Secondly, the historical nature of Giacomin’s analysis of this sector is especially timely in the current period where other regions, like West Africa and Latin America, are looking to increase their global trading share of palm oil. Giacomin mentions that even though the oil palm originated from and was first produced commercially in West Africa during colonial times, Western African territories were unable to effectively penetrate global markets because they did not display the same institutional cohesion across neighbouring territories, something that Southeast Asia managed to do through the pre-existing rubber cluster. This “cluster” model may thus provide an exemplar to be used by emerging palm oil production regions and companies as an effective way to possibly break the current oligopoly (Indonesian and Malaysian firms) which is the palm oil industry. Especially for West Africa, which is considered the current “greenfield” area for palm oil outside Southeast Asia, current strategies can be developed to avoid past mistakes.

Finally, Giacomin’s analysis of early smallholders is useful to inform current discussions on the ideal agricultural systems for oil palm. Her paper argues that in the mid-20th century, the fact that the palm oil was an estate crop (involving high costs and favouring large-scale production) provided a solution to the problem previously faced by rubber companies that were facing competition from and losing market share to rubber smallholdings. While this might have been the case historically, oil palm today has been successfully adapted to the smallholder model in both Indonesia and Malaysia, with a significant share of both countries’ production (about 40% each) coming from either organised or independent smallholders. Giacomin’s analysis stops at the early decolonialisation period, before the newly independent nations began to formulate oil palm smallholder schemes as a strategic tool for rural development and poverty eradication for both countries. Her analysis however can serve as a useful starting point in the ongoing debates on if and how both the estate and smallholder systems can co-exist efficiently and in harmony.

Overall, this paper is a valuable piece of business history that helps to further shed light on a controversial agro-economic sector often shrouded in secrecy. The fact that palm oil continues to be a hot topic worldwide today underlines the relevance and importance of such forays into history to inform the present.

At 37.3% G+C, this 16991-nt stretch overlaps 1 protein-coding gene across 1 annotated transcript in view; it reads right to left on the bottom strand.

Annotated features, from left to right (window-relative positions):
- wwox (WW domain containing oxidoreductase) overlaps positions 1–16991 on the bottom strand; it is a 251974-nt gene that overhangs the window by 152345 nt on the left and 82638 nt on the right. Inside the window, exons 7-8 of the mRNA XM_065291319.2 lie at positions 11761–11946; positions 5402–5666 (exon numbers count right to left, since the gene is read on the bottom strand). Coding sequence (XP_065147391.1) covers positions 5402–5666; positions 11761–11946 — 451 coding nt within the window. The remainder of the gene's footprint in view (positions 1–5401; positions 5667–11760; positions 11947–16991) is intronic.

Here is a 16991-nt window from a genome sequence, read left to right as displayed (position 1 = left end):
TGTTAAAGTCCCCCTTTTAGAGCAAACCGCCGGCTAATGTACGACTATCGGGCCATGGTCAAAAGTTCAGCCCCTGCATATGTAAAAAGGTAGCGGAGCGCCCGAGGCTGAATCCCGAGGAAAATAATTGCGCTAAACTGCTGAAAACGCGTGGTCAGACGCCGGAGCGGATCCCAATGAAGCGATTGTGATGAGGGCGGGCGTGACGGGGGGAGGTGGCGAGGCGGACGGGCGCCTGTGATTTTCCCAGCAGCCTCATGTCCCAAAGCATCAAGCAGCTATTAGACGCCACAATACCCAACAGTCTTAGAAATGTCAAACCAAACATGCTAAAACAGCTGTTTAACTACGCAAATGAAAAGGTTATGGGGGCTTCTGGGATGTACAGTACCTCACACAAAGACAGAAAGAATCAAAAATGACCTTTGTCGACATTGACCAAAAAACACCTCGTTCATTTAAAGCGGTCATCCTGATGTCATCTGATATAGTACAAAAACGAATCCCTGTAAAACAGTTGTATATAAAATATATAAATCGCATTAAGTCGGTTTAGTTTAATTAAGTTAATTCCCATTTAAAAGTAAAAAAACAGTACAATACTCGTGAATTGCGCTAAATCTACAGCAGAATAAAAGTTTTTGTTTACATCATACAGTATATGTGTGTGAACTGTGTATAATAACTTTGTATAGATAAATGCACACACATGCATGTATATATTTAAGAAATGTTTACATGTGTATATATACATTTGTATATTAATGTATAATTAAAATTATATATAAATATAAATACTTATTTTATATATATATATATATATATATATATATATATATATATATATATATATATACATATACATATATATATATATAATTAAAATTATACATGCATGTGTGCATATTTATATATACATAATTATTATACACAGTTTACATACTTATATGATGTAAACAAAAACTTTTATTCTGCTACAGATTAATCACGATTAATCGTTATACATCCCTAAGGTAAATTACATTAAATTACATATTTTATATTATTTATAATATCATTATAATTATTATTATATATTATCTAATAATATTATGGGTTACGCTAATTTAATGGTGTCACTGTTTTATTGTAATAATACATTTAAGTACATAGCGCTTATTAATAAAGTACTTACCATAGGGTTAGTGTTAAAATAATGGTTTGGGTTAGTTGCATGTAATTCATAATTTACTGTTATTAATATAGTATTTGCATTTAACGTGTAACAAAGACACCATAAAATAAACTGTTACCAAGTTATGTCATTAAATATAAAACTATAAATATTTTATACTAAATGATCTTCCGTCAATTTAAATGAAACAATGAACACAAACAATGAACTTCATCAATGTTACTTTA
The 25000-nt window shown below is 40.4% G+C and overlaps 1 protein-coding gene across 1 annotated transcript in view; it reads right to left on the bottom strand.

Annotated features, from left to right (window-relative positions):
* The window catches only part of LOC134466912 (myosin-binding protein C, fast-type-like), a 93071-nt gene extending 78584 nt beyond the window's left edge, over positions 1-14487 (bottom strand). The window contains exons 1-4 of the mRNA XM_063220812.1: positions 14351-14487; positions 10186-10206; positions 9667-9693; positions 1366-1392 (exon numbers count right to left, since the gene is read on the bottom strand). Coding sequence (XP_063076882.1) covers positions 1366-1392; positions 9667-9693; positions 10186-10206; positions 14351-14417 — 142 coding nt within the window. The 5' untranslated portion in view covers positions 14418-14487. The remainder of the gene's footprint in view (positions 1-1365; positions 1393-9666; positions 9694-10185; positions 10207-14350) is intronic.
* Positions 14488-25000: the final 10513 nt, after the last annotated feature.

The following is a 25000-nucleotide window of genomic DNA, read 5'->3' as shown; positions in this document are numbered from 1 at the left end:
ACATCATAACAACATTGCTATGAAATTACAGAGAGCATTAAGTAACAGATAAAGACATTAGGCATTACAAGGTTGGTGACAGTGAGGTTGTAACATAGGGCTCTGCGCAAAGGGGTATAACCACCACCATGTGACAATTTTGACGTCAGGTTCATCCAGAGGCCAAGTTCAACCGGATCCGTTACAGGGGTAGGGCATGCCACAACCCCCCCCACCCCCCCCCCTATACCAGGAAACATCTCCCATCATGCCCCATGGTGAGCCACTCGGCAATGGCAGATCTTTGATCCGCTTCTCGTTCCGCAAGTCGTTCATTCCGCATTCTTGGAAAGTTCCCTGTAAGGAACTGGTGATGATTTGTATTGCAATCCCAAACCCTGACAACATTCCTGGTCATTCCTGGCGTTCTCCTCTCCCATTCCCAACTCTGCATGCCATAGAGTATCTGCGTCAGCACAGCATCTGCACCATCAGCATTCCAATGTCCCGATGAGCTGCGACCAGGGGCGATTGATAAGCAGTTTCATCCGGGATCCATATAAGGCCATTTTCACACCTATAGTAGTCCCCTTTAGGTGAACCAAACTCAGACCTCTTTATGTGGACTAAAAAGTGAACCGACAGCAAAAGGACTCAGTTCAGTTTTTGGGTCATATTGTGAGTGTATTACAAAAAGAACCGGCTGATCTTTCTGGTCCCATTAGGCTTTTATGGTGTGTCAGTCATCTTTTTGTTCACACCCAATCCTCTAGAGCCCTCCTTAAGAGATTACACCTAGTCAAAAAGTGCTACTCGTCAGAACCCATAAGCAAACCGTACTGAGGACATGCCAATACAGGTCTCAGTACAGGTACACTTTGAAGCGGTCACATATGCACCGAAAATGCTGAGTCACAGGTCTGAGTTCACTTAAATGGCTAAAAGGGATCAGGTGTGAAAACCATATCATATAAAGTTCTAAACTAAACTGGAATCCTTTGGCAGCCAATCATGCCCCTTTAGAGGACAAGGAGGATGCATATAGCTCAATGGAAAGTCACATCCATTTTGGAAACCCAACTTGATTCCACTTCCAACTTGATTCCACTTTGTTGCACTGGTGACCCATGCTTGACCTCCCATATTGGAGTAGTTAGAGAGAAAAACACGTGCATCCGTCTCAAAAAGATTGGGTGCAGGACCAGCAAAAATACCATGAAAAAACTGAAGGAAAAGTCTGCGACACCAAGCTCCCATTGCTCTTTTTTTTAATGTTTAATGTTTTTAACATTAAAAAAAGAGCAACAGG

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From VoxEU – Wellbeing inequality in retrospect

A must read – Leandro Prados de la Escosura (databases and open access book on inequality)

The Long Run

Rising trends in GDP per capita are often interpreted as reflecting rising levels of general wellbeing. But GDP per capita is at best a crude proxy for wellbeing, neglecting important qualitative dimensions. 36 more words

via Wellbeing inequality in retrospect — VoxEU.org: Recent Articles

To elaborate further on the topic, Prof. Leandro de la Escosura has made available several databases on inequality, accessible here, as well as a book on long-term Spanish economic growth, available as open source here

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Evaluating the Distinctive Economic Impact of Historical Female Migration in the United States

A Woman’s Touch? Female Migration and Economic Development in the United States

By Viola von Berlepsch (London School of Economics), Andrés Rodríguez-Pose (London School of Economics) and Neil Lee (London School of Economics),

Abstract: Does the economic effect of immigrant women differ from that of immigrants in general? This paper examines if gender has influenced the short- and long-term economic impact of mass migration to the US, using Census microdata from 1880 and 1910. By means of ordinary least squares and instrumental variable estimations, the analysis shows that a greater concentration of immigrant women is significantly associated with lower levels of economic development in US counties. However, immigrant women also shaped economic development positively, albeit indirectly via their children. Communities with more children born to foreign mothers and that successfully managed to integrate female immigrants experienced greater economic growth than those dominated by children of foreign-born fathers or American-born parents.

URL: https://econpapers.repec.org/paper/cprceprdp/12878.htm

Circulated by NEP-HIS on 2018-05-08

Review by Fernando Arteaga (George Mason University)

Summary

What is the economic impact of female migration? The authors seek to answer the inquiry by using the United States in the late 19th and early 20th century as their study case. The goal of the paper is to highlight the distinctiveness of women immigration (compared to that of men), both in the processes that led women to migrate, the characteristics they had, and the places where they finally settled. The main thesis of paper stresses the long-lasting effect women have had; through their family role, as mothers, they facilitated the formation and transmission of social capital, which had a pervasive positive effect on income.

Female migrants in early America tended to settle mainly on urbanized areas in the Northeastern coast – compared to that of male immigrants (who settled mainly in the South and West). The migration levels of women, in absolute terms, were lower, and their marriage rates higher. More importantly, their labor participation rates were low: women tended to stay and work in domestic chores rather than find occupations in the market. These characteristics make female migration distinct to that of men, and motivate the goal of the paper in trying to assess their particular relevance.

 

 

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Figure 1: Immigrant Women in the United States, 1880. By the nature of the variable, counties with a larger share of immigrant women imply a lower share of immigrant men.